The Cons of a Touchscreen Display
The three most dreadful complaints would be maintainability of the touchscreen, low precision, and lack of user interface in the event of a freeze. The first being that other accessories should be bought in order to preserve the touchscreen display from normal wear and tear and accidents, which can be expensive, such as the OtterBox products for the iPhone that can cost up to $50. Secondly, it is also costly to repair or replace in the event of an accident, even with warranty the device usually has to be replaced completely, such as the iPhone and iPod devices, or cost a lot to repair, such as the Barnes & Noble's Nook.
Low precision is one of the curses to having a touchscreen display and through the many advantages and disadvantages of touchscreen displays, this one is key when deciding if it is worth it. Low precision means accurately typing, selecting, pointing, etc. on the display. For example, on a cold evening, the display may not pick up on the finger or may end up picking other icons around the finger. It makes it difficult for those who cannot use a pen or other such device for typing.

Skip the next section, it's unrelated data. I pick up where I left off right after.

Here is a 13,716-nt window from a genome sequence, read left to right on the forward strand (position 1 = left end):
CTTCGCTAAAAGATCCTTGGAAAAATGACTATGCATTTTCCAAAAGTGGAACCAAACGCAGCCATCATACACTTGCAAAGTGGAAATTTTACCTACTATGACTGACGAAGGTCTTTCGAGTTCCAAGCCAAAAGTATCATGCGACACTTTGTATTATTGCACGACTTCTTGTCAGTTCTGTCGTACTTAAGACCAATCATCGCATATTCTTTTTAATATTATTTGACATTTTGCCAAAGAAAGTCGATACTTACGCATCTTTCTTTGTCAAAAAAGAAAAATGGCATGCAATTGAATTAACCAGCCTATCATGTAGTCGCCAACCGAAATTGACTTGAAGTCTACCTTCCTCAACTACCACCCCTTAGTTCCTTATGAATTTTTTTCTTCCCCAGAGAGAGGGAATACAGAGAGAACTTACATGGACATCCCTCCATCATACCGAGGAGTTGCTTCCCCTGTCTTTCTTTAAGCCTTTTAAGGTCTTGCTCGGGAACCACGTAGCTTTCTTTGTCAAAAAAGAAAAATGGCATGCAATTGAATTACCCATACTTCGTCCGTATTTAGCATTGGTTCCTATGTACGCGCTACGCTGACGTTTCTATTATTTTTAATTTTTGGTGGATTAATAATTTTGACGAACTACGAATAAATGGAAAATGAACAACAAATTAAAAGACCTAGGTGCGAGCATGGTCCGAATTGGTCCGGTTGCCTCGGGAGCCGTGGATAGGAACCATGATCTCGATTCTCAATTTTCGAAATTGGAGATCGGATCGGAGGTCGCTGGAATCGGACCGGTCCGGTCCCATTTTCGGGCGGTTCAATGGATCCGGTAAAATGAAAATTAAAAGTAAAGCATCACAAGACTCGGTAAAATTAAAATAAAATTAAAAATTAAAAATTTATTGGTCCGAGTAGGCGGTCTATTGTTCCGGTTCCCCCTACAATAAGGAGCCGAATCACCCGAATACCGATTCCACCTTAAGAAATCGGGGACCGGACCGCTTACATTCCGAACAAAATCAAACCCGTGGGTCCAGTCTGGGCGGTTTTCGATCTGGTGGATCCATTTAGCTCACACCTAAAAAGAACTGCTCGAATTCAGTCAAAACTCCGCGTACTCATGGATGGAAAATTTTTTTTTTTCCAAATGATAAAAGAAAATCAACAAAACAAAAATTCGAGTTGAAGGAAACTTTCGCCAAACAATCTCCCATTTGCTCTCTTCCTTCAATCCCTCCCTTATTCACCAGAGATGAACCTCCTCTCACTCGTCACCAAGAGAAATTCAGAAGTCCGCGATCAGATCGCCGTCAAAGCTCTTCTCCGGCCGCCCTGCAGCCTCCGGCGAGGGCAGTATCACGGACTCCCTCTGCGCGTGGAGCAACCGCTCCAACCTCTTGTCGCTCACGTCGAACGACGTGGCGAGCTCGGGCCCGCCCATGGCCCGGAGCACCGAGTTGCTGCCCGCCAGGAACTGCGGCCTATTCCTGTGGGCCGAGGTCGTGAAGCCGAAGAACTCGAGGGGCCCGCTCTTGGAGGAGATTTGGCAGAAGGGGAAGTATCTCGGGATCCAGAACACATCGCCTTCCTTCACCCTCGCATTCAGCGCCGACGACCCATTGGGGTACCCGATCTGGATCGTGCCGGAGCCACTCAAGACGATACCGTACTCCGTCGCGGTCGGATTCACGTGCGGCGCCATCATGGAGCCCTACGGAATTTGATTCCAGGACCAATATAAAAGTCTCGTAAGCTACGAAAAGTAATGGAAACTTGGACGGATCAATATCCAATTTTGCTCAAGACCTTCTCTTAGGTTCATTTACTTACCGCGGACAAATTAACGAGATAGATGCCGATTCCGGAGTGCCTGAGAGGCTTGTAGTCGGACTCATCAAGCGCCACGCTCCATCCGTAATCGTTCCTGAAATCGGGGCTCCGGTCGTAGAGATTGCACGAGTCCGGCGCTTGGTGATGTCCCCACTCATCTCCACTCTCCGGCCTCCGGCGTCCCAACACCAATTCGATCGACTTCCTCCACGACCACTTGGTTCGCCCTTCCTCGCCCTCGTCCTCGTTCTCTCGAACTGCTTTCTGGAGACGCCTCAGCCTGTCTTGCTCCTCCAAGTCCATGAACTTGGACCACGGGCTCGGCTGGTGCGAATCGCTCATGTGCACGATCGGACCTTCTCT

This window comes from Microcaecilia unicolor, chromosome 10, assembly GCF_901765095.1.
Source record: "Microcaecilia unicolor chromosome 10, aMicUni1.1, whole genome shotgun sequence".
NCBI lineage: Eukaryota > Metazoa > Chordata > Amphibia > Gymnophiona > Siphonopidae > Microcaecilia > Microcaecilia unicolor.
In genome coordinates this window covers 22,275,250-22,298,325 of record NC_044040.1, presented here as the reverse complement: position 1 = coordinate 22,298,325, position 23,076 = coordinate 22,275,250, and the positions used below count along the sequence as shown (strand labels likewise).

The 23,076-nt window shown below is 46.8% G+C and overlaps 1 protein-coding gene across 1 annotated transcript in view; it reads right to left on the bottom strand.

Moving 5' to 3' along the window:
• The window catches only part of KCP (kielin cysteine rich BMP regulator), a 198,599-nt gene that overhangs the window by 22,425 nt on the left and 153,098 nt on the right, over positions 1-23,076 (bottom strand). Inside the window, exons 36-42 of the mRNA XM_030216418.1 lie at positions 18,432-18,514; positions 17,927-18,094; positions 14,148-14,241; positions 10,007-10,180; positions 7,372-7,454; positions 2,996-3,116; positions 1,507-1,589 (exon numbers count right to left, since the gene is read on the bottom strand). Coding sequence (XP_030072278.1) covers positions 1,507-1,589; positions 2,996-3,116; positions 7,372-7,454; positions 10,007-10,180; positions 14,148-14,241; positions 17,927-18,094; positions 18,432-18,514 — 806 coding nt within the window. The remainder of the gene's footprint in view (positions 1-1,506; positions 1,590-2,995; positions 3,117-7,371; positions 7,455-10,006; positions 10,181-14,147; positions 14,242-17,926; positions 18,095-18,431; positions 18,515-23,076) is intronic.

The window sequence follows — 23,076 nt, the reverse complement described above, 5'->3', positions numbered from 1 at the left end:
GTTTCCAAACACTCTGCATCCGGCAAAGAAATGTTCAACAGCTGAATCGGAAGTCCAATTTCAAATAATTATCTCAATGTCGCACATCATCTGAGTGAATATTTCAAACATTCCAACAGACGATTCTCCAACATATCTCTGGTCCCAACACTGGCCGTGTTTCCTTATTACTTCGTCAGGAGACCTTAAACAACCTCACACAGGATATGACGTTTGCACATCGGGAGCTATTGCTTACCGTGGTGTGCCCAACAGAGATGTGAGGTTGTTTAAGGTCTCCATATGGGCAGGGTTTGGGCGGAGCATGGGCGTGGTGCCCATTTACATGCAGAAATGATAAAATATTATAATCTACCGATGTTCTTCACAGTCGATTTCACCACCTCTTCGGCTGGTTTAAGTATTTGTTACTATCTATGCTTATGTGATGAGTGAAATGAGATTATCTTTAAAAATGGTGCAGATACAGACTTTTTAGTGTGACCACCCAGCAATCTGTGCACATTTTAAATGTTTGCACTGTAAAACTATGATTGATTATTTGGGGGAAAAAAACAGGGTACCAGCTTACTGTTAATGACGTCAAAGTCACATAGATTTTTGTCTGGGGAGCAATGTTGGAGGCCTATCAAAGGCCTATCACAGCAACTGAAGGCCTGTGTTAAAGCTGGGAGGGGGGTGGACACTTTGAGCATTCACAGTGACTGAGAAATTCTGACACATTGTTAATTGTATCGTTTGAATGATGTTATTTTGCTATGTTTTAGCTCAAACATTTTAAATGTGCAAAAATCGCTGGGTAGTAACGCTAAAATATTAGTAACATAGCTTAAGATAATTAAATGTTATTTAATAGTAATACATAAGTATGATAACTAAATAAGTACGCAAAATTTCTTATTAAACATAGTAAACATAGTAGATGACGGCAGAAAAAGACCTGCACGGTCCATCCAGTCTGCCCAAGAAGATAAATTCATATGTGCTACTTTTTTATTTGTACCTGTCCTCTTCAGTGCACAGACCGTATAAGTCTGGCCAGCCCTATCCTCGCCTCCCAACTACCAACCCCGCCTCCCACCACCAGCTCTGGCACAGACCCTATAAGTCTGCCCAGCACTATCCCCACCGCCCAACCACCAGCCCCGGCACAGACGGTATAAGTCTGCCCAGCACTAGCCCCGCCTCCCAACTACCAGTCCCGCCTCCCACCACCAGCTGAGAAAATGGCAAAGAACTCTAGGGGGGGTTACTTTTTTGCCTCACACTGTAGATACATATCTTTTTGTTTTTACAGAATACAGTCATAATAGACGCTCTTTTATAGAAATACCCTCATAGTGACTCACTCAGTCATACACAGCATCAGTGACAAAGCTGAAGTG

Lastly, losing user interface is not only annoying, but can pose a serious problem when accepting and declining phone calls. Sometimes, in the event of a display freeze, having additional buttons help in restarting or exiting certain programs, but most touchscreen displays only come with a few buttons. Other disadvantages include hand fatigue from holding the device in one position for too long and cannot be used with just one hand like other devices with keypads attached.
What this means is that if you like to take care of your phones, this would be perfect, but in the event that you aren't a very good caretaker for a touchscreen device, then sadly this type of display would not be ideal for you.